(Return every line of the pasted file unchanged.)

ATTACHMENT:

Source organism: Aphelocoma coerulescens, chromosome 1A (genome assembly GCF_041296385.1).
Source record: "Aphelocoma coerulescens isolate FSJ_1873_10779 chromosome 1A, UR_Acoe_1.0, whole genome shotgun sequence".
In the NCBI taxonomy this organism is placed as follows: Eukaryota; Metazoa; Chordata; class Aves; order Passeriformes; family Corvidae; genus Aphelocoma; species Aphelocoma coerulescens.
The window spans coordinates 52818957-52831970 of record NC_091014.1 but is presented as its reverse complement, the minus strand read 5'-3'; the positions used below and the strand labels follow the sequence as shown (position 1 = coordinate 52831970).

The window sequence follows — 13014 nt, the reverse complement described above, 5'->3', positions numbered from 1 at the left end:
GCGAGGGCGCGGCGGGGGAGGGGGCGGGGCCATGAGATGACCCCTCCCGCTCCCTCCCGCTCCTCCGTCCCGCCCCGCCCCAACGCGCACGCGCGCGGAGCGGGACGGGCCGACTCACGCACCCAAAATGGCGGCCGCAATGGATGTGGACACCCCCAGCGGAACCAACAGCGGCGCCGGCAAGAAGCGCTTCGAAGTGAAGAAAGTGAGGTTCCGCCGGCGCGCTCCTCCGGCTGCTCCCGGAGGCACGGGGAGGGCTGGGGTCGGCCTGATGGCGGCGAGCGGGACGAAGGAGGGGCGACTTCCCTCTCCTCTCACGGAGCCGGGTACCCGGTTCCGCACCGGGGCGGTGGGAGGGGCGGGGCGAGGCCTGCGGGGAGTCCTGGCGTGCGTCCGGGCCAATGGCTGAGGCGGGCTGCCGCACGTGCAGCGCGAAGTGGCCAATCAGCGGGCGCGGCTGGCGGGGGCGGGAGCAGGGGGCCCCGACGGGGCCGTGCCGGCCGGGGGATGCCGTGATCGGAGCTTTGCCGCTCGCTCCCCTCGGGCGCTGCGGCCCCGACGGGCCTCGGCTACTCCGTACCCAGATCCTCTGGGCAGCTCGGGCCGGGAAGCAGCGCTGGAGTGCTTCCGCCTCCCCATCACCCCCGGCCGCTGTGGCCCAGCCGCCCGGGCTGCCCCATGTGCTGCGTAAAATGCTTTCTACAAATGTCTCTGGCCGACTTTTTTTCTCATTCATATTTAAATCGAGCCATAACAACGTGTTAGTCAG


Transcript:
Source organism: Aphelocoma coerulescens, chromosome 1A (genome assembly GCF_041296385.1).
Source record: "Aphelocoma coerulescens isolate FSJ_1873_10779 chromosome 1A, UR_Acoe_1.0, whole genome shotgun sequence".
In the NCBI taxonomy this organism is placed as follows: Eukaryota; Metazoa; Chordata; class Aves; order Passeriformes; family Corvidae; genus Aphelocoma; species Aphelocoma coerulescens.
The window spans coordinates 52818957-52831970 of record NC_091014.1 but is presented as its reverse complement, the minus strand read 5'-3'; the positions used below and the strand labels follow the sequence as shown (position 1 = coordinate 52831970).

The window sequence follows — 13014 nt, the reverse complement described above, 5'->3', positions numbered from 1 at the left end:
GCGAGGGCGCGGCGGGGGAGGGGGCGGGGCCATGAGATGACCCCTCCCGCTCCCTCCCGCTCCTCCGTCCCGCCCCGCCCCAACGCGCACGCGCGCGGAGCGGGACGGGCCGACTCACGCACCCAAAATGGCGGCCGCAATGGATGTGGACACCCCCAGCGGAACCAACAGCGGCGCCGGCAAGAAGCGCTTCGAAGTGAAGAAAGTGAGGTTCCGCCGGCGCGCTCCTCCGGCTGCTCCCGGAGGCACGGGGAGGGCTGGGGTCGGCCTGATGGCGGCGAGCGGGACGAAGGAGGGGCGACTTCCCTCTCCTCTCACGGAGCCGGGTACCCGGTTCCGCACCGGGGCGGTGGGAGGGGCGGGGCGAGGCCTGCGGGGAGTCCTGGCGTGCGTCCGGGCCAATGGCTGAGGCGGGCTGCCGCACGTGCAGCGCGAAGTGGCCAATCAGCGGGCGCGGCTGGCGGGGGCGGGAGCAGGGGGCCCCGACGGGGCCGTGCCGGCCGGGGGATGCCGTGATCGGAGCTTTGCCGCTCGCTCCCCTCGGGCGCTGCGGCCCCGACGGGCCTCGGCTACTCCGTACCCAGATCCTCTGGGCAGCTCGGGCCGGGAAGCAGCGCTGGAGTGCTTCCGCCTCCCCATCACCCCCGGCCGCTGTGGCCCAGCCGCCCGGGCTGCCCCATGTGCTGCGTAAAATGCTTTCTACAAATGTCTCTGGCCGACTTTTTTTCTCATTCATATTTAAATCGAGCCATAACAACGTGTTAGTCAG